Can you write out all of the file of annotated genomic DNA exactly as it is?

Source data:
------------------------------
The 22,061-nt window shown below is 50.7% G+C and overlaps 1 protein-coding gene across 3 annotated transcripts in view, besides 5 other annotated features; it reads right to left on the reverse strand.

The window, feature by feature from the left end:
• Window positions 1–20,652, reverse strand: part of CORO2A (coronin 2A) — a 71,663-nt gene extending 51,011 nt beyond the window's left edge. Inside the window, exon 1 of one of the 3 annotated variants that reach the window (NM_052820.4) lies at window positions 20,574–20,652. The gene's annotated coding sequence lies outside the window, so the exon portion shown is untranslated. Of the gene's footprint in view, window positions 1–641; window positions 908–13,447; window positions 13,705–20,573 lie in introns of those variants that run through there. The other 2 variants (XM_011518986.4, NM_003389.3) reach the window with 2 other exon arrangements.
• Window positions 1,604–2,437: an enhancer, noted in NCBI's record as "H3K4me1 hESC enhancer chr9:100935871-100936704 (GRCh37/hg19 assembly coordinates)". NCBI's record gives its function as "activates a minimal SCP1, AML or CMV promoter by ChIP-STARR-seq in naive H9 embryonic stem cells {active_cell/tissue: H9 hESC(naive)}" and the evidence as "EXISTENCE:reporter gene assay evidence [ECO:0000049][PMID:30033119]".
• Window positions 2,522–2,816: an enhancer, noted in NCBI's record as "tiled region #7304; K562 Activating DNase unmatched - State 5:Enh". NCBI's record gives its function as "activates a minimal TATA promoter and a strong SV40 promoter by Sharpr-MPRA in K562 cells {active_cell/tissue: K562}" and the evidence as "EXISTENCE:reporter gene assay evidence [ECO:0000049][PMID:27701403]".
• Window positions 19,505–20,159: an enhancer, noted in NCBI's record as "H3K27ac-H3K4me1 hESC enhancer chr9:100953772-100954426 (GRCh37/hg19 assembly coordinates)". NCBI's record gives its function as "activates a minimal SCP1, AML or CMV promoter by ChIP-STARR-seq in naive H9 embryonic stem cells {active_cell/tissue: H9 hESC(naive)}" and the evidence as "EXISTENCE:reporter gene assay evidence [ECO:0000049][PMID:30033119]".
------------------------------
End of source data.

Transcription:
The 22,061-nt window shown below is 50.7% G+C and overlaps 1 protein-coding gene across 3 annotated transcripts in view, besides 5 other annotated features; it reads right to left on the reverse strand.

The window, feature by feature from the left end:
• Window positions 1–20,652, reverse strand: part of CORO2A (coronin 2A) — a 71,663-nt gene extending 51,011 nt beyond the window's left edge. Inside the window, exon 1 of one of the 3 annotated variants that reach the window (NM_052820.4) lies at window positions 20,574–20,652. The gene's annotated coding sequence lies outside the window, so the exon portion shown is untranslated. Of the gene's footprint in view, window positions 1–641; window positions 908–13,447; window positions 13,705–20,573 lie in introns of those variants that run through there. The other 2 variants (XM_011518986.4, NM_003389.3) reach the window with 2 other exon arrangements.
• Window positions 1,604–2,437: an enhancer, noted in NCBI's record as "H3K4me1 hESC enhancer chr9:100935871-100936704 (GRCh37/hg19 assembly coordinates)". NCBI's record gives its function as "activates a minimal SCP1, AML or CMV promoter by ChIP-STARR-seq in naive H9 embryonic stem cells {active_cell/tissue: H9 hESC(naive)}" and the evidence as "EXISTENCE:reporter gene assay evidence [ECO:0000049][PMID:30033119]".
• Window positions 2,522–2,816: an enhancer, noted in NCBI's record as "tiled region #7304; K562 Activating DNase unmatched - State 5:Enh". NCBI's record gives its function as "activates a minimal TATA promoter and a strong SV40 promoter by Sharpr-MPRA in K562 cells {active_cell/tissue: K562}" and the evidence as "EXISTENCE:reporter gene assay evidence [ECO:0000049][PMID:27701403]".
• Window positions 19,505–20,159: an enhancer, noted in NCBI's record as "H3K27ac-H3K4me1 hESC enhancer chr9:100953772-100954426 (GRCh37/hg19 assembly coordinates)". NCBI's record gives its function as "activates a minimal SCP1, AML or CMV promoter by ChIP-STARR-seq in naive H9 embryonic stem cells {active_cell/tissue: H9 hESC(naive)}" and the evidence as "EXISTENCE:reporter gene assay evidence [ECO:0000049][PMID:30033119]".